Millennium Map Project. Blacksmiths
Contributor: David Morris
Ravenstonedale, Kirkby Stephen, Cumbria
Conversation with Bob Hayton on 8 February 2000.
Asked about the building, now an ivy-covered ruin on Ash Fell (above the cottages belonging to Peter Blezard off Blaeflatt Lane), Bob recalled that it was a flourishing smithy where two brothers, Luke and Billy Walmesley, shoed horses and did other blacksmith jobs.
They were in that position partly in order to serve the mining that was going on along Ash Fell, but also there were plenty of people wanting their horses seen to, farmers, tradesmen etc. Luke and Billy were relatives of Mark Handley (Bob's uncle) through Mark's mother, who was a Walmesley.
Bob recalled as a child, peering in to see Luke and Billy at work with bellows, fire and anvil; he said you had to be ready to run because Luke and Billy didn't like having children near (for safety reasons) and would chase you off if you came too near.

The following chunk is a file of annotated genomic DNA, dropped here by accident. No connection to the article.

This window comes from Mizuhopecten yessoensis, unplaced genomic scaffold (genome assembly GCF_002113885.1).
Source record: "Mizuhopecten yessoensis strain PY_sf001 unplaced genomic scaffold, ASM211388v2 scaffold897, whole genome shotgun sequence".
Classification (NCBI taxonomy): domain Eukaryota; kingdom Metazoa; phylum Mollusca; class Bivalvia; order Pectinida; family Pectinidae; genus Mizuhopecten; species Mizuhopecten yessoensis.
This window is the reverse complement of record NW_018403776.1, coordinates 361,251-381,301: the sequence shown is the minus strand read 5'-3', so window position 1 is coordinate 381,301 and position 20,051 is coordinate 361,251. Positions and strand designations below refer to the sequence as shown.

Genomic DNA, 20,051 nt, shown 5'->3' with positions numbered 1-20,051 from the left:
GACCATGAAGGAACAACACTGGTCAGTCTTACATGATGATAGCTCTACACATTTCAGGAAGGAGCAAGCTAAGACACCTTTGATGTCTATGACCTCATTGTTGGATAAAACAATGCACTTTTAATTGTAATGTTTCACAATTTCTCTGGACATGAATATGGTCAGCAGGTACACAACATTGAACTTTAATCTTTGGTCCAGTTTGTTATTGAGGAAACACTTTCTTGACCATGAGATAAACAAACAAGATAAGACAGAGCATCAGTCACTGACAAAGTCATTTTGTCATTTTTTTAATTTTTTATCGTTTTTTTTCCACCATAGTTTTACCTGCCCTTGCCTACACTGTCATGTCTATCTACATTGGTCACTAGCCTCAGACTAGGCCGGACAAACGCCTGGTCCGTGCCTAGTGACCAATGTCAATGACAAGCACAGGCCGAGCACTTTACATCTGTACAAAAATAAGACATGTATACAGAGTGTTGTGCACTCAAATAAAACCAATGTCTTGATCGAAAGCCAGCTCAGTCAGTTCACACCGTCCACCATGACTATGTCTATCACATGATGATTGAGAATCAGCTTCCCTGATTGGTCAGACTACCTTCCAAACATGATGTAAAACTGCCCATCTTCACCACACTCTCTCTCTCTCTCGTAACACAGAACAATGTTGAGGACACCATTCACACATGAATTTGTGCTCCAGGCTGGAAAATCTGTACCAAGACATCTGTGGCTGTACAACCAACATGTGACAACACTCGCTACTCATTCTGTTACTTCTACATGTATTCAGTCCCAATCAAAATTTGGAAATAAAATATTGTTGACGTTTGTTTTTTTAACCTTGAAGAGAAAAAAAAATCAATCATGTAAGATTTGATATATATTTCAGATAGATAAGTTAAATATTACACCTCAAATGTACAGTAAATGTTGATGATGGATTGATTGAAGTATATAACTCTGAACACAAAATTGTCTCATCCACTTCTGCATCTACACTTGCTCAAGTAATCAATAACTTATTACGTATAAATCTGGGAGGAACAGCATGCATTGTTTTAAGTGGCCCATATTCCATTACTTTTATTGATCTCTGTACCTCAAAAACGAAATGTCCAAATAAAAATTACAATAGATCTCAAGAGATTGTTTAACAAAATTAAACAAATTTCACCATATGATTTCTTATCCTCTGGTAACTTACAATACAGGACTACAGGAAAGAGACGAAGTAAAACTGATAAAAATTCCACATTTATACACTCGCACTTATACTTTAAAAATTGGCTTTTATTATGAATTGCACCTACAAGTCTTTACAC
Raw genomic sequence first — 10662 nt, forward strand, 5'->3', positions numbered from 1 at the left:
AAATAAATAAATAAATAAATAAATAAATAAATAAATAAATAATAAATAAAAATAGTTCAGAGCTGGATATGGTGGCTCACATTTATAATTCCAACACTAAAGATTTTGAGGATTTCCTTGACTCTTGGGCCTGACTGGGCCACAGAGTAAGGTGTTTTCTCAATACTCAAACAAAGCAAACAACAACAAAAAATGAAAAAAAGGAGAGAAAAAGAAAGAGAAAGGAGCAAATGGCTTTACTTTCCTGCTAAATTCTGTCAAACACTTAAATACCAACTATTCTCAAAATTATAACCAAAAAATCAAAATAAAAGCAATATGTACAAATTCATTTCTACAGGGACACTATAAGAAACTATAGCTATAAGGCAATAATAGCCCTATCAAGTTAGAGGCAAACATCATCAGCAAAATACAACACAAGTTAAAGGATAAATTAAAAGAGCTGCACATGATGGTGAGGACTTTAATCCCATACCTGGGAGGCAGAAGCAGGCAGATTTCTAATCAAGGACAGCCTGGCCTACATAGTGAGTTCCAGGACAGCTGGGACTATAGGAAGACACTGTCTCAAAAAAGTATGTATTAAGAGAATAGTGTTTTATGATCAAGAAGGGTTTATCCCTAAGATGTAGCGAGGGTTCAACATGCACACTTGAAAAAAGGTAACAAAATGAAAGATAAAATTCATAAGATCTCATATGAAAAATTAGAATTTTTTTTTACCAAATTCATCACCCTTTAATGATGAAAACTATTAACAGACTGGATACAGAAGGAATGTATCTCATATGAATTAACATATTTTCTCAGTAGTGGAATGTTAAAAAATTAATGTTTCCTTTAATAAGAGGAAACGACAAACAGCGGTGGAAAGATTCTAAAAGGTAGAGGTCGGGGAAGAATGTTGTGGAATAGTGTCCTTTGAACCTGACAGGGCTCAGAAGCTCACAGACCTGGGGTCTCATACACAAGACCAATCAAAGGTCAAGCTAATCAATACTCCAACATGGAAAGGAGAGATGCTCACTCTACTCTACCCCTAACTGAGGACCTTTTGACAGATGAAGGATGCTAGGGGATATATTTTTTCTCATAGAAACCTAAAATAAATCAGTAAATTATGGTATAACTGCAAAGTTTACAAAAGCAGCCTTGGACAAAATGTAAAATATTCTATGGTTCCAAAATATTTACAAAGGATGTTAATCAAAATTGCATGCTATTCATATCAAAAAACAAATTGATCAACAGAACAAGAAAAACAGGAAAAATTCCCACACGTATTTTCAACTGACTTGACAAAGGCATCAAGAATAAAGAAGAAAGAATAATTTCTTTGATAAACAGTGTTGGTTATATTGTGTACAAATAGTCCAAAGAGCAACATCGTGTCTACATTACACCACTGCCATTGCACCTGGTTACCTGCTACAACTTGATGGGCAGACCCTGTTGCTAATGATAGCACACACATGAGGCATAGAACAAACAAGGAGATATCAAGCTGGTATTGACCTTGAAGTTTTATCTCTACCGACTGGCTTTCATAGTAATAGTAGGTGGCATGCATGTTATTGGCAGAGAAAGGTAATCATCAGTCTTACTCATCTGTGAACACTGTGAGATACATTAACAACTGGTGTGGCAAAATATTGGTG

The smithy was wound up before Bob began work. Luke and Billy lived and had the blacksmith's shop where 'The Forge' in Main Street now is. Bob thought they built the smithy themselves. Bob also went on to mention Market Day in Ravenstonedale, which he thought was on a Tuesday. This was in response to my querying the number of horses there might have been for Luke and Billy to deal with. He recalled there were a lot, particularly on Market Day when lots of people trading various goods, eg eggs, fish etc, would be around the Black Swan area and would leave lots of horses, with ponies and traps, tied up anywhere in the street and up Blaeflatt Lane. There were quite a few drunks, who came from Newbiggin, to the Black Swan and whom he was told to avoid.
Sadly, Bob died some days later on Sunday 13 February 2000 aged 85.